ANA Holdings in Japan have recently announced its environmental, social and governance goals, including a target to reduce CO2 emissions for its airline operations by 50% by 2050.
So where does this leave us?
Airlines and the aircraft are at the centre of our industry. Everything else, relies on aircraft being filled with fuel, passengers, and cargo, and flying. From air traffic controllers, aviation regulators, airport operators to parking attendants and maintenance staff, everyone needs airline customers. To attract customers to fill aircraft with people or cargo, we need an operation that is affordable and is attractive to a public becoming increasingly environmentally aware, more accustomed to virtual meetings, and with less disposable income.
Our industry will have to address this. The future viability of our industry relies on it.
Airlines are continually seeking ways to reduce cost: why not leverage the opportunity offered by the pandemic? The current reduction in the number of flights is an ideal opportunity to remove pre-existing capacity driven constraints on airline flight planning.
With fewer aircraft flying, there is less need to corral them closer together into fixed routes in order to separate them. Less congested airspace presents an opportunity to leverage new surveillance technologies and make “free flight” the normal, rather than the exception. It is also a good starting point in reducing emissions and fuel burn for flights of three hours duration or longer. For shorter duration flights, new satellite-based flight path and runway connected flight paths could be rapidly deployed to reduce emissions and fuel burn while at the same time increasing safety and predictability.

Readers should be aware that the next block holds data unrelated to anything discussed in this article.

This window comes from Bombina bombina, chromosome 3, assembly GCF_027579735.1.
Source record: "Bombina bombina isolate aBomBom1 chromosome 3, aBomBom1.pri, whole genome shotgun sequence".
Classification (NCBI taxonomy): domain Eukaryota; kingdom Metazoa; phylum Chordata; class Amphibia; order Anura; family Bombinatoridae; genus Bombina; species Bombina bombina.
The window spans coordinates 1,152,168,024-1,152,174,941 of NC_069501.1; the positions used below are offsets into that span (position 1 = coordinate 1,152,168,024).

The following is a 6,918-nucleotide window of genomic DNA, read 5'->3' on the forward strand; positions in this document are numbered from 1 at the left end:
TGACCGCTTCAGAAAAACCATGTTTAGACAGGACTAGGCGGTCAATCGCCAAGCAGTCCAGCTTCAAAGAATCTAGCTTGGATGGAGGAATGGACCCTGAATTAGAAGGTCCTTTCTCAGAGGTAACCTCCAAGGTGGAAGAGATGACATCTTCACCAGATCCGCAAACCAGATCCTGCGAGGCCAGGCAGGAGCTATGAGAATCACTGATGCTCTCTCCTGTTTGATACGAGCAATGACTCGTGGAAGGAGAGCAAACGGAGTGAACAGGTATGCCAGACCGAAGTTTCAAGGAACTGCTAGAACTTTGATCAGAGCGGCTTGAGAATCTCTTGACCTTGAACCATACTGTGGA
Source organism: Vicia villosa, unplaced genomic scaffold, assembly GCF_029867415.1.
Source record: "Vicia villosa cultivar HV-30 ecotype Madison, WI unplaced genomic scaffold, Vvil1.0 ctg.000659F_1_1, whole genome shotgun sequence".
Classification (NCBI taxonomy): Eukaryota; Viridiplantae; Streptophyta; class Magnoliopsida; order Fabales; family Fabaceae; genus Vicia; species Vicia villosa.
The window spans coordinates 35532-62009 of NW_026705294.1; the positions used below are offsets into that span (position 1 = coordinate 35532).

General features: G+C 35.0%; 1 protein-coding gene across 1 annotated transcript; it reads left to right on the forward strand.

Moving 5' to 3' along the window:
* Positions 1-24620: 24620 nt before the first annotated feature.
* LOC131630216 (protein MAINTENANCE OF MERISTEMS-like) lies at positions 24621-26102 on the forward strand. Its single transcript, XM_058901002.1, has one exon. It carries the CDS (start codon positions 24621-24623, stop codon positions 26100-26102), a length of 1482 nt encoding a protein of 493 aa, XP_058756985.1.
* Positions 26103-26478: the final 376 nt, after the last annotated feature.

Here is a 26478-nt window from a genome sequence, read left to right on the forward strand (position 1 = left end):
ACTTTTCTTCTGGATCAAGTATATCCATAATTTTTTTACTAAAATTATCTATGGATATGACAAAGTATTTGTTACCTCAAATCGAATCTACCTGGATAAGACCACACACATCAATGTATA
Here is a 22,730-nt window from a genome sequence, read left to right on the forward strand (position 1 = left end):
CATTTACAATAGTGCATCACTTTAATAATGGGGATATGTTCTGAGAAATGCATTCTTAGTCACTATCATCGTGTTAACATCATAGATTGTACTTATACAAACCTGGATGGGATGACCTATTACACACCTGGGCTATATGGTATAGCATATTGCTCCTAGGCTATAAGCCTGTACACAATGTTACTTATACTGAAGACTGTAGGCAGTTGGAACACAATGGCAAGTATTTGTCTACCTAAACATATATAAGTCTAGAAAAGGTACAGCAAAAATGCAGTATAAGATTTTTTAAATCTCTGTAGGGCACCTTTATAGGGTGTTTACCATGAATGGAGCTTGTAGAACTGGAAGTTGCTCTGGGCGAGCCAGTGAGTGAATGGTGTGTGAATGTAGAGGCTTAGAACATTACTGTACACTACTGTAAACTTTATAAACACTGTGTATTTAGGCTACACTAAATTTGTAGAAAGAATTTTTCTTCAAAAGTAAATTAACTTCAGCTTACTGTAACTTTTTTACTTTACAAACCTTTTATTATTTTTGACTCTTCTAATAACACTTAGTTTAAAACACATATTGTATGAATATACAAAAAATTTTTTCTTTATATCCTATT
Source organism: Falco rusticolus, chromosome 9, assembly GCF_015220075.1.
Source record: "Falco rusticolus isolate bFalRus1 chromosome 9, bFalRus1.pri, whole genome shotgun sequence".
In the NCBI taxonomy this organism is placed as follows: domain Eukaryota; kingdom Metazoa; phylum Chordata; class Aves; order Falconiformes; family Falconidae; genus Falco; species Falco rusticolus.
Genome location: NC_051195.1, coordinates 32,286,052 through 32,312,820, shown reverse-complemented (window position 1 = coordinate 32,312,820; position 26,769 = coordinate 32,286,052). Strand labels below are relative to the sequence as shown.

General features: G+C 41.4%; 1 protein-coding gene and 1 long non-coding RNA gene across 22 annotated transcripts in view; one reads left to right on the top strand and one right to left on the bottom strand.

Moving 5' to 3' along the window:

To70 has been working in the area of sustainable aviation since its inception. In the low-level airspace surrounding busy airports, we have recently been commissioned to demonstrate the performance of different aircraft Noise Abatement Departure Procedures (NADP1 and 2). This study has established a greater understanding of how the interaction between aircraft overflight noise and emissions can be balanced to bring targeted environmental benefits.
In the area of airspace design, our use of performance-based navigation standards has produced fuel efficient, low noise and emission flight path designs that are already meeting the challenges of future.
The key to a successful future for aviation is to look for new opportunities to enhance the performance of our industry in the areas of Safety, Capacity and Efficiency through a lens of Environmental sustainability.
About To70. To70 is one of the world’s leading aviation consultancies, founded in the Netherlands with offices in Europe, Australia, Asia, and Latin America. To70 believes that society’s growing demand for transport and mobility can be met in a safe, efficient, environmentally friendly and economically viable manner. To achieve this, policy and business decisions have to be based on objective information. With our diverse team of specialists and generalists to70 provides pragmatic solutions and expert advice, based on high-quality data-driven analyses. For more information, please refer to www.to70.com.